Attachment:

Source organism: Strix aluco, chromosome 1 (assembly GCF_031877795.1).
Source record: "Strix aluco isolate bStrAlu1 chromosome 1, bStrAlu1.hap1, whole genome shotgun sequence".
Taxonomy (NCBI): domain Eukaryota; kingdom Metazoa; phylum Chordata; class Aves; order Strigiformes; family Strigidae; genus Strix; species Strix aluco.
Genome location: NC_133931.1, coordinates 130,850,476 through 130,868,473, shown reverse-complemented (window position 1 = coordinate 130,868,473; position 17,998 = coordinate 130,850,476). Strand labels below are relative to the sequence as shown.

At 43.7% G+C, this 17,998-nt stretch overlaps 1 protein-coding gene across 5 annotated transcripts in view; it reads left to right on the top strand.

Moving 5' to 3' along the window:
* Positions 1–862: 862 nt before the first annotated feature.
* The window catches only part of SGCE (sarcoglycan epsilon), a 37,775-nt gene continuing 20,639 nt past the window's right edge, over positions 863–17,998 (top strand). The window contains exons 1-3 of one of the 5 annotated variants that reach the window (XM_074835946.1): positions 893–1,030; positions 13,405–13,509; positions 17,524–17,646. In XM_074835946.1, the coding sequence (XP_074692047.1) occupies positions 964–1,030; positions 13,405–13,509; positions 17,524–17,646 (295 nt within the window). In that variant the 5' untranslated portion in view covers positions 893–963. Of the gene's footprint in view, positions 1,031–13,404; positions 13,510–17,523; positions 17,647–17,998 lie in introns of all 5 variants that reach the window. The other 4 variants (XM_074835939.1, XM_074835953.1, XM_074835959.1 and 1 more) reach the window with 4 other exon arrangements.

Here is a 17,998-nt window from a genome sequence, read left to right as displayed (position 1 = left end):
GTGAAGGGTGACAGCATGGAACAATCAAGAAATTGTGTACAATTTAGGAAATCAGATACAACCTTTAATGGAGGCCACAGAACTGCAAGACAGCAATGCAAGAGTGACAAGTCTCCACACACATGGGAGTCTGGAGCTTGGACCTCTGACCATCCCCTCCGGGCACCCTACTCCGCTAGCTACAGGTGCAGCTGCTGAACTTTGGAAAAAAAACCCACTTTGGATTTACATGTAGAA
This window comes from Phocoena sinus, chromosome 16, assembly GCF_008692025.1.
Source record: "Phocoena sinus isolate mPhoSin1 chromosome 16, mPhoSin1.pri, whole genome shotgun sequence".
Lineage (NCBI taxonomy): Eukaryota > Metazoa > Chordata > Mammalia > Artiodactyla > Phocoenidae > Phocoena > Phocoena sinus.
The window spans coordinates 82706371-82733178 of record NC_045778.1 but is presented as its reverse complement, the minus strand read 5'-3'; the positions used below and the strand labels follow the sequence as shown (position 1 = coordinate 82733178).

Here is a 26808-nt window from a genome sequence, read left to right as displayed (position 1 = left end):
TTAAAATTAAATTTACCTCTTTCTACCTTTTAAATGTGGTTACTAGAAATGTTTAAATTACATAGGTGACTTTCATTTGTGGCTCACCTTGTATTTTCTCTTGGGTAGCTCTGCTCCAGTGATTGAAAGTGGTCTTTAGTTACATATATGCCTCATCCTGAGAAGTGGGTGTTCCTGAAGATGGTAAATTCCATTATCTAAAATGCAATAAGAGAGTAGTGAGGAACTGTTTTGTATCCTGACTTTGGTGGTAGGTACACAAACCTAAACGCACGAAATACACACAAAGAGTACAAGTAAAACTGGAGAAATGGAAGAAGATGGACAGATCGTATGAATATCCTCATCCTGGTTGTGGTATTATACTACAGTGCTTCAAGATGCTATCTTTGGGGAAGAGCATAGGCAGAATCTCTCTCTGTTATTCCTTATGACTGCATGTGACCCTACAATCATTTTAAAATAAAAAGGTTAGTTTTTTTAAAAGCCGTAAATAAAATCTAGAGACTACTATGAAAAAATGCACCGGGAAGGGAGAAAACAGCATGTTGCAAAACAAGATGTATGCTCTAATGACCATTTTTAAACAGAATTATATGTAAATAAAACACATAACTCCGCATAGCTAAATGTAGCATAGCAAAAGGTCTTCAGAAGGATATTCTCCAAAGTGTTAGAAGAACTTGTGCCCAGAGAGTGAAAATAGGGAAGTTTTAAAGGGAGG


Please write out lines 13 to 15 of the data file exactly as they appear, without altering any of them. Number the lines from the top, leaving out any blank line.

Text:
Lineage (NCBI taxonomy): Eukaryota > Metazoa > Chordata > Mammalia > Artiodactyla > Phocoenidae > Phocoena > Phocoena sinus.
The window spans coordinates 82706371-82733178 of record NC_045778.1 but is presented as its reverse complement, the minus strand read 5'-3'; the positions used below and the strand labels follow the sequence as shown (position 1 = coordinate 82733178).

Here is a 26808-nt window from a genome sequence, read left to right as displayed (position 1 = left end):